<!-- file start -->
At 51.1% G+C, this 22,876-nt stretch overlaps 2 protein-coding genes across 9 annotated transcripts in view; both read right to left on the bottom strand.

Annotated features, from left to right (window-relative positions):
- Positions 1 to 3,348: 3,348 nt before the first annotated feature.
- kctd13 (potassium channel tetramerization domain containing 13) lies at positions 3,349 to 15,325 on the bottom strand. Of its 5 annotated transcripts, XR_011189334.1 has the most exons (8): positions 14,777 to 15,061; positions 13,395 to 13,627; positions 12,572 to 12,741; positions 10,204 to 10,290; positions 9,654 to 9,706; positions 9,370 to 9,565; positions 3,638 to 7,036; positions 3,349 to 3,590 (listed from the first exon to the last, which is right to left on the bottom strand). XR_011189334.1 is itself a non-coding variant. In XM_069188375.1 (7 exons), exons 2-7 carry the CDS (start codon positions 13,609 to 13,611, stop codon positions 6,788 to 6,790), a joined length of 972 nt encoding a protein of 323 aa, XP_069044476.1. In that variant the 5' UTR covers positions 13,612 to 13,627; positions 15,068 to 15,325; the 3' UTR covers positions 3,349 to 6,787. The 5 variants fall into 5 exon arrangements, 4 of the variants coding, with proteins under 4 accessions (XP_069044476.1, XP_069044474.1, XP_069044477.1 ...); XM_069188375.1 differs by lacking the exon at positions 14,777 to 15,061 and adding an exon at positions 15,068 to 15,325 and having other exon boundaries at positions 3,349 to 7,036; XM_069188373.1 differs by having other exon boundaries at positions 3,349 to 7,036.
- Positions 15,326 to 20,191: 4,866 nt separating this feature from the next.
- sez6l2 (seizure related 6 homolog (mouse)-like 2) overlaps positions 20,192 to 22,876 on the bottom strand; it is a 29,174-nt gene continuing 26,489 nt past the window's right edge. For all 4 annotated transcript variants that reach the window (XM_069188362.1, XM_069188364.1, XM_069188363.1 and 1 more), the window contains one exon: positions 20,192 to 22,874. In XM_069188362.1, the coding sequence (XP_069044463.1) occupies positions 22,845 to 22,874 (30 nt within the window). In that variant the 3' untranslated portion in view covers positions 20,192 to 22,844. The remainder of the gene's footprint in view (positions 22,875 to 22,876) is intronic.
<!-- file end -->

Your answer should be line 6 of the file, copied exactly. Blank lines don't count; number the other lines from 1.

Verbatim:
- sez6l2 (seizure related 6 homolog (mouse)-like 2) overlaps positions 20,192 to 22,876 on the bottom strand; it is a 29,174-nt gene continuing 26,489 nt past the window's right edge. For all 4 annotated transcript variants that reach the window (XM_069188362.1, XM_069188364.1, XM_069188363.1 and 1 more), the window contains one exon: positions 20,192 to 22,874. In XM_069188362.1, the coding sequence (XP_069044463.1) occupies positions 22,845 to 22,874 (30 nt within the window). In that variant the 3' untranslated portion in view covers positions 20,192 to 22,844. The remainder of the gene's footprint in view (positions 22,875 to 22,876) is intronic.